to learn that you were a math lover in school, hated English, but became
a writer anyway. How did God lead you down that path?
I devoured Christian fiction once I discovered it. As the mom of four young boys, reading was my “me” time. It’s true that I never once thought about being a writer before I started writing. I had prayed for years for a home business that I could do and still be home with my boys. I never dreamed that “business” could be writing. I didn’t like writing way back in school, but I’ve always been creative. I’ve always daydreamed and let my mind take me off on tangents. I guess I was making up stories back then and not even realizing it.
One day a story started
running through my mind and wouldn’t leave
me alone. It got to where I was only getting about five hours of sleep
a night, and that just doesn’t work when you have a bunch of boys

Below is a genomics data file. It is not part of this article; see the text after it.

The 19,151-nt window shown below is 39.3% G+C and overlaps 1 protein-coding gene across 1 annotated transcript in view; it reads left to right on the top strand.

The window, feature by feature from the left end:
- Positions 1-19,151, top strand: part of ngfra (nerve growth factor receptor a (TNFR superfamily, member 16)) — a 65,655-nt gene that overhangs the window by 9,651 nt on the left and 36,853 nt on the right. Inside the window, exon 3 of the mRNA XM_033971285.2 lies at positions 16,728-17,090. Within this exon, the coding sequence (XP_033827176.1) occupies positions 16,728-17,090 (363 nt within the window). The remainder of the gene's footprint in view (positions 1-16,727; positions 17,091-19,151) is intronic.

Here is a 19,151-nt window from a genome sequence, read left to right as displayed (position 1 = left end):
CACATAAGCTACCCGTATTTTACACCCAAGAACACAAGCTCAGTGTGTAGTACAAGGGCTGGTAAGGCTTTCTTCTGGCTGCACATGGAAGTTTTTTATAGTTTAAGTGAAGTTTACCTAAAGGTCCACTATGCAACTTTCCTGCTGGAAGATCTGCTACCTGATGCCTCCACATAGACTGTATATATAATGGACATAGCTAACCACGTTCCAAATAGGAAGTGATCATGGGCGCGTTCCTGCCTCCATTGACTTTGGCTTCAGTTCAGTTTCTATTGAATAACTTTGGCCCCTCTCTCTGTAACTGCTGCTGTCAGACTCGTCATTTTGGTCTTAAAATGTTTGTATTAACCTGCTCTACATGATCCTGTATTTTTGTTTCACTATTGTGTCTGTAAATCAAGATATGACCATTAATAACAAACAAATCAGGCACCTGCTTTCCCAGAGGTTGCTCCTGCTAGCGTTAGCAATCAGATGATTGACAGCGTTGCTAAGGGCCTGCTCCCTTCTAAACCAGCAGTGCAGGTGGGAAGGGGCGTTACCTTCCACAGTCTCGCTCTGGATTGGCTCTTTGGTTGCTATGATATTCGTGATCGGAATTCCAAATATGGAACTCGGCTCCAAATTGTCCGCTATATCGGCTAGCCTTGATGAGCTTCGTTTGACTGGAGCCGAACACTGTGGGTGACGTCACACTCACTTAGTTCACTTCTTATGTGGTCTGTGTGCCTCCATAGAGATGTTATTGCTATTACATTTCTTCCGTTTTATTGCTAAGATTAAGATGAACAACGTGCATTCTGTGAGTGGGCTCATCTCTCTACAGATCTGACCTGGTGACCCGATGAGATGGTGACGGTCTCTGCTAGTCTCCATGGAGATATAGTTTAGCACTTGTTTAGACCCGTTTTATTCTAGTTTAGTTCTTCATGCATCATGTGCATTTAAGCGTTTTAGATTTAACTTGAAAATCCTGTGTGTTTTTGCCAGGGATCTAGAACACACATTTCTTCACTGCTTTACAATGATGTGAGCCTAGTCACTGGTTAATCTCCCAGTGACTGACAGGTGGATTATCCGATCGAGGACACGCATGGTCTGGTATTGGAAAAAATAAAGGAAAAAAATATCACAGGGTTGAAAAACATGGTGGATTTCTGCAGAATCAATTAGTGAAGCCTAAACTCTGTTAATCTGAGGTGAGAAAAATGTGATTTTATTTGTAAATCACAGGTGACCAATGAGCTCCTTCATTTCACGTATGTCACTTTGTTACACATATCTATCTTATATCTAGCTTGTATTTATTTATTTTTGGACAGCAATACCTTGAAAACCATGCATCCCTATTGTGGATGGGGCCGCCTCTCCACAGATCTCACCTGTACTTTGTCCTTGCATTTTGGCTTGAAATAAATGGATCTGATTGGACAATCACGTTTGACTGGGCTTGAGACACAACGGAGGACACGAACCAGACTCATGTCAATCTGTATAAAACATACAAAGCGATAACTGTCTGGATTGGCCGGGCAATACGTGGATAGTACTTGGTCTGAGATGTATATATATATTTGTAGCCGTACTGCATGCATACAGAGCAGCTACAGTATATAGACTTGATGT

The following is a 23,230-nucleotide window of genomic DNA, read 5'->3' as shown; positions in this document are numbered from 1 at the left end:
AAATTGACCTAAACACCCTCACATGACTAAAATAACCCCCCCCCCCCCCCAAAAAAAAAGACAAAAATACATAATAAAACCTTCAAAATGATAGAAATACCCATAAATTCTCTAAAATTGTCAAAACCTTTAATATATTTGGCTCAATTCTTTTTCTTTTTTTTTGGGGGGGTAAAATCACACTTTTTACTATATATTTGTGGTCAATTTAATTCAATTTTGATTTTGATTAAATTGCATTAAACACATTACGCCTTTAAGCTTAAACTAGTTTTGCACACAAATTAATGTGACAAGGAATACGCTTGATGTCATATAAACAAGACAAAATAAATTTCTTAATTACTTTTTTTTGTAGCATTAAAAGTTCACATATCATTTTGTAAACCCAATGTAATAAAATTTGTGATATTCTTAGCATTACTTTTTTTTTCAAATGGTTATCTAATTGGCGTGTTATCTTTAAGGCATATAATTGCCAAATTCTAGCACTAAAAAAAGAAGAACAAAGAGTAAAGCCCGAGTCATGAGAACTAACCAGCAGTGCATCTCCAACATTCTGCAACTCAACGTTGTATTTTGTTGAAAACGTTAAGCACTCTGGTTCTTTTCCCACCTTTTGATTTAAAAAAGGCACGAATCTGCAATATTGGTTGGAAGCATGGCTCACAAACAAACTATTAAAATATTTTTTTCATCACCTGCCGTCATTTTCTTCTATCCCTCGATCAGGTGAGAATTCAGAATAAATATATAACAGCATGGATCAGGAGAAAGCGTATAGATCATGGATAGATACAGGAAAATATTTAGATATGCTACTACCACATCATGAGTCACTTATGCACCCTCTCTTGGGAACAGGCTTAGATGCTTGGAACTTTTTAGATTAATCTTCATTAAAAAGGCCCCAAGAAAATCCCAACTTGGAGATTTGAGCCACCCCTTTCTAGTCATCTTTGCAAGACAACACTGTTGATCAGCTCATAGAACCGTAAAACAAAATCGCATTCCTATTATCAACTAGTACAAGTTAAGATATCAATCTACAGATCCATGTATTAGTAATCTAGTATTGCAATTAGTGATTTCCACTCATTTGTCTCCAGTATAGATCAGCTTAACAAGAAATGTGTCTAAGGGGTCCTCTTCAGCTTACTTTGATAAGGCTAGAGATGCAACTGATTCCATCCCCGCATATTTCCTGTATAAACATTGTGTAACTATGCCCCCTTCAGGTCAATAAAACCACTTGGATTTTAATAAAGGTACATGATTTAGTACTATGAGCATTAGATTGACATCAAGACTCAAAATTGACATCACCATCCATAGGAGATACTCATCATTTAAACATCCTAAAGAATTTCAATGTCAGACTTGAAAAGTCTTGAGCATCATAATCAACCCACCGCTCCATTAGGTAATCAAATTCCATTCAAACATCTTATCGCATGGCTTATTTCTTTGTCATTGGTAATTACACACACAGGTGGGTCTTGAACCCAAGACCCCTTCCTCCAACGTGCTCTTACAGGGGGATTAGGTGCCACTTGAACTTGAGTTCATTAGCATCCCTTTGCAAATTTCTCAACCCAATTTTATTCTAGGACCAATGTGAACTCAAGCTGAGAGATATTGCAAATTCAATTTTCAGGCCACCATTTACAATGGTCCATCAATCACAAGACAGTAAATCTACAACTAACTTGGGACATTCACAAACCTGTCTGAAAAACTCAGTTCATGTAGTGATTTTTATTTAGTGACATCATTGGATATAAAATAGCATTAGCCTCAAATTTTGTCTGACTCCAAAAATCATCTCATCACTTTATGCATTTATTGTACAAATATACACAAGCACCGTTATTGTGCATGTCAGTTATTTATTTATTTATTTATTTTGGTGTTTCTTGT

to outsmart each day. I finally decided to write down the story in hopes
it would go away and leave me alone. Well, I finished that book, and right
on its heals came another idea. I wrote that one down too, and then I got
to wondering if God was trying to get my attention. I talked about it and
prayed with my husband, and he encouraged me to “go for it.” I
just jumped in with both feet and started learning the craft of writing
any way I could—online classes, writing courses at my local community
college, attending writers’ conferences, and reading books on writing.
been an amazing journey!
Do you think your heart changed or did you always harbor a love of the written word?
I have always loved a good story, but I’ve come to appreciate words and the power they have. I haven’t really thought about it before, but yes, I think God changed my heart where writing is concerned.
What do you love most about writing and reading historical novels?